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STATE DEFENDED IN SCHOOL TRUST LAND SALE

SHARE STATE DEFENDED IN SCHOOL TRUST LAND SALE

State officials made a good deal and didn't deserve to be "humiliated" by a legislative audit questioning the pending $1.1 million sale of school trust lands in Washington County, an attorney for the developer buying the property said.

"He paid way too much for the land. I think a fair price was $400,000 for the whole package. Maybe less because of the desert tortoise problem," said Jerry Kinghorn, the attorney representing James Doyle of Rocky Mountain Ventures.The U.S. Fish and Wildlife Service has protested the sale of the land because it is considered critical habitat for the desert tortoise, a species in danger of extinction. Kinghorn said this is the biggest problem with the sale, one that could render the land worthless.

But critics of the December 1989 deal, which has yet to be completed, have a longer list of complaints. Among their concerns are the way the price was established and the terms of the sale.

The legislative auditor general's office presented an audit to lawmakers this week that labeled the agreement reached between the Division of State Lands and Rocky Mountain Ventures "controversial and complicated" and determined the state needs to do a better job selling land held in trust for Utah schools.

Rocky Mountain Ventures had been given a deadline to come up with a $415,000 down payment by midnight Tuesday, but Kinghorn said the money was being withheld until the desert tortoise issue could be resolved.

House Majority Leader Craig Moody, R-Sandy, a member of the Legislative Audit Subcommittee, said as far as he's concerned, the deal is off no matter what the company's concern is.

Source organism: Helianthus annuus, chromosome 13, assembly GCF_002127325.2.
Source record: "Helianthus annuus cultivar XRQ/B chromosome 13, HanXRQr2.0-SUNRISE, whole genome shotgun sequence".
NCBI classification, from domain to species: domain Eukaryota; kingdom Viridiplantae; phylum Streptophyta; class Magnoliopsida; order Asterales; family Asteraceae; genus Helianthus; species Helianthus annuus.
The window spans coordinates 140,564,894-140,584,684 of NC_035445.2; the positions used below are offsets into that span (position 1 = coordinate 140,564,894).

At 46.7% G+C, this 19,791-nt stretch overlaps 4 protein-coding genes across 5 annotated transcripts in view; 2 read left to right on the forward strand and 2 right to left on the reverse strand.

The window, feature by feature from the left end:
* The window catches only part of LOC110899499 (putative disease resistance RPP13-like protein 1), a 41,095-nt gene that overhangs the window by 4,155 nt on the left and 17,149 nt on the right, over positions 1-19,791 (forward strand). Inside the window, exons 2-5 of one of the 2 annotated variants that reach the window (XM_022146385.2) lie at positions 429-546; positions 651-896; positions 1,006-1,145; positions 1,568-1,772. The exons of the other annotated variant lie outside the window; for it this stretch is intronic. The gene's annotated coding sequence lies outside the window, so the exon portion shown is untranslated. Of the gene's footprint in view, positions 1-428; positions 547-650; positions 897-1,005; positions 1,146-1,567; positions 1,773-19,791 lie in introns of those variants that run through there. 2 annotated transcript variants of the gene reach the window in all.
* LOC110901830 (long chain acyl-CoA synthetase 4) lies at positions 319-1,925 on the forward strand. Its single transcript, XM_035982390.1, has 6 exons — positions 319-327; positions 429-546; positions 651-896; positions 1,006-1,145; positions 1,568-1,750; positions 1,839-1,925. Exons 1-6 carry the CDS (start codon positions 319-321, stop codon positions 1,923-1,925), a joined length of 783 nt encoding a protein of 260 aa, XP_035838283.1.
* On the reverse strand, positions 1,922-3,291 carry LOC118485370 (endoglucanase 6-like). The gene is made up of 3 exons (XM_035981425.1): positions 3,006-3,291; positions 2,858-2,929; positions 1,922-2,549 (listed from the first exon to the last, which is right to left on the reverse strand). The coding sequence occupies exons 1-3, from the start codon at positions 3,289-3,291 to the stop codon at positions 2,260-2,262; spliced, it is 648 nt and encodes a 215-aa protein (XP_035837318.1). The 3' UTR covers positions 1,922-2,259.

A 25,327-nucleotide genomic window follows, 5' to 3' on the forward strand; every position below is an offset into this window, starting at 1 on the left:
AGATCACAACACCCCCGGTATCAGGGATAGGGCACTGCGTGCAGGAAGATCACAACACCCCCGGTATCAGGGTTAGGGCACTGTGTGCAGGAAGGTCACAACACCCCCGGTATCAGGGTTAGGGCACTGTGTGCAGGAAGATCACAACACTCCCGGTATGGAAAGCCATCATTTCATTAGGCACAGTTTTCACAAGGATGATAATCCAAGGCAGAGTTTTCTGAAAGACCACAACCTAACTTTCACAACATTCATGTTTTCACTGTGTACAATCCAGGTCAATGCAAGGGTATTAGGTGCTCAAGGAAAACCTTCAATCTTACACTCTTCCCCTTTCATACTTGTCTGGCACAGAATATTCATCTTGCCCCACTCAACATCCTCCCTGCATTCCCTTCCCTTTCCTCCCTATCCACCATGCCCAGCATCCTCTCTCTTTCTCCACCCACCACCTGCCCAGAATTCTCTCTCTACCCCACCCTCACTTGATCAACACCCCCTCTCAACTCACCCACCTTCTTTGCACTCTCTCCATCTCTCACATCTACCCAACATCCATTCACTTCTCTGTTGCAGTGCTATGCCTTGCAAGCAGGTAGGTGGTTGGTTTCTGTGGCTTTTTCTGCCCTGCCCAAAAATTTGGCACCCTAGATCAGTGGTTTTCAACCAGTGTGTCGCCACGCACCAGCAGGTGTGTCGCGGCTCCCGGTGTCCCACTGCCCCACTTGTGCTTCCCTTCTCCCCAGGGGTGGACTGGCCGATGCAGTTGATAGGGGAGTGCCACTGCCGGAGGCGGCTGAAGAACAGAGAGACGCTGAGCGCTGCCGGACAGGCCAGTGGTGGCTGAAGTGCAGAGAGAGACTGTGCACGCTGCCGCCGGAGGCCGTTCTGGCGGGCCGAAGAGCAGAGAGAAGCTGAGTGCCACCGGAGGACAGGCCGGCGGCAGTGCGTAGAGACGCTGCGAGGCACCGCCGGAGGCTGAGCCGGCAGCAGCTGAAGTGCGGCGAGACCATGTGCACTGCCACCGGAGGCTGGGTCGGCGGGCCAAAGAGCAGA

"Let them tell it to a judge," Moody said. "The best thing for us to do is to turn it over to the attorney general's office."

Pat Spurgin, director of the Division of State Lands, said the company is in default. "I can't say the deal's off until we get legal advice," he said.

Kinghorn said his client will go to court if necessary to buy the property in order to recoup a $5 million investment in development plans and lease payments to the state since 1983.

But, Kinghorn said, the company no longer plans to being developing the property immediately. Instead, Rocky Mountain Ventures will put up 351 acres nearest a Washington City golf course for sale as soon and the transaction with the state is complete to avoid further conflict over the land.

The rest of the property, separated from the prime land by cliffs and ravines, may yet be developed or could also eventually be sold, the attorney said.

Kinghorn said that the way the deal with the state was structured, the down payment made by his client will cover the cost of just the 351 acres. The remaining $685,000 must be paid within 76 months before the company owns the rest of the property.

The attorney said that does not amount to an interest-free loan from the state as the legislative audit indicated since the land will belong to the state until the money is paid.

The original price agreed to for the property was $400,000, Kinghorn said. But after concerns were raised by adjacent landholders that the amount was too low and questions of legal access to the land came up, Rocky Mountain Ventures and the state negotiated a new deal.

The final agreement, Kinghorn said, allows his client to pay slightly more than the original price to gain title to the 351 acres that would likely be developed first.

Doyle does not stand to get rich on the deal, his attorney said.